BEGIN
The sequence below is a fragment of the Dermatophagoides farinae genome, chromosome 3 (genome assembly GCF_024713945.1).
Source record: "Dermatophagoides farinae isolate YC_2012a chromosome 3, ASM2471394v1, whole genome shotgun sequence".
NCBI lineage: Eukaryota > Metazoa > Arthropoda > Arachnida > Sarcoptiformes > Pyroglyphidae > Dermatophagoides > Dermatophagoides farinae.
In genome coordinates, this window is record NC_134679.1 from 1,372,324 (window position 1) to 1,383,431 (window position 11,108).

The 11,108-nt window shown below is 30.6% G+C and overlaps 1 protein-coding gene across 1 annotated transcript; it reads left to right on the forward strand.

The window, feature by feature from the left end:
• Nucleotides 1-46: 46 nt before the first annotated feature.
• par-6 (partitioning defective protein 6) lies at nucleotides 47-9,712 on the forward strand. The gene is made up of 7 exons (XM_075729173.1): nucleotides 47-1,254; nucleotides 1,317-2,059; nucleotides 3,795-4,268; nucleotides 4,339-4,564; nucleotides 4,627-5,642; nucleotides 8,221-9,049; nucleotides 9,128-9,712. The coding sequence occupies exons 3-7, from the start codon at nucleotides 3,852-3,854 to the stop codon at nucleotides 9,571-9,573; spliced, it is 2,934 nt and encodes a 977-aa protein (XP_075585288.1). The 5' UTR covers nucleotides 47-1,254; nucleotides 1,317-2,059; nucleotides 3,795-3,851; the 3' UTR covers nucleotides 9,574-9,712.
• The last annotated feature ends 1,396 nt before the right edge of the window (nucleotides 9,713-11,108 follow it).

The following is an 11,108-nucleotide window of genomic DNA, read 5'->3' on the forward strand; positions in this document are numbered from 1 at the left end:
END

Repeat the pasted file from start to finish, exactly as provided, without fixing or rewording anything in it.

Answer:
The sequence below is a fragment of the Dermatophagoides farinae genome, chromosome 3 (genome assembly GCF_024713945.1).
Source record: "Dermatophagoides farinae isolate YC_2012a chromosome 3, ASM2471394v1, whole genome shotgun sequence".
NCBI lineage: Eukaryota > Metazoa > Arthropoda > Arachnida > Sarcoptiformes > Pyroglyphidae > Dermatophagoides > Dermatophagoides farinae.
In genome coordinates, this window is record NC_134679.1 from 1,372,324 (window position 1) to 1,383,431 (window position 11,108).

The 11,108-nt window shown below is 30.6% G+C and overlaps 1 protein-coding gene across 1 annotated transcript; it reads left to right on the forward strand.

The window, feature by feature from the left end:
• Nucleotides 1-46: 46 nt before the first annotated feature.
• par-6 (partitioning defective protein 6) lies at nucleotides 47-9,712 on the forward strand. The gene is made up of 7 exons (XM_075729173.1): nucleotides 47-1,254; nucleotides 1,317-2,059; nucleotides 3,795-4,268; nucleotides 4,339-4,564; nucleotides 4,627-5,642; nucleotides 8,221-9,049; nucleotides 9,128-9,712. The coding sequence occupies exons 3-7, from the start codon at nucleotides 3,852-3,854 to the stop codon at nucleotides 9,571-9,573; spliced, it is 2,934 nt and encodes a 977-aa protein (XP_075585288.1). The 5' UTR covers nucleotides 47-1,254; nucleotides 1,317-2,059; nucleotides 3,795-3,851; the 3' UTR covers nucleotides 9,574-9,712.
• The last annotated feature ends 1,396 nt before the right edge of the window (nucleotides 9,713-11,108 follow it).

The following is an 11,108-nucleotide window of genomic DNA, read 5'->3' on the forward strand; positions in this document are numbered from 1 at the left end: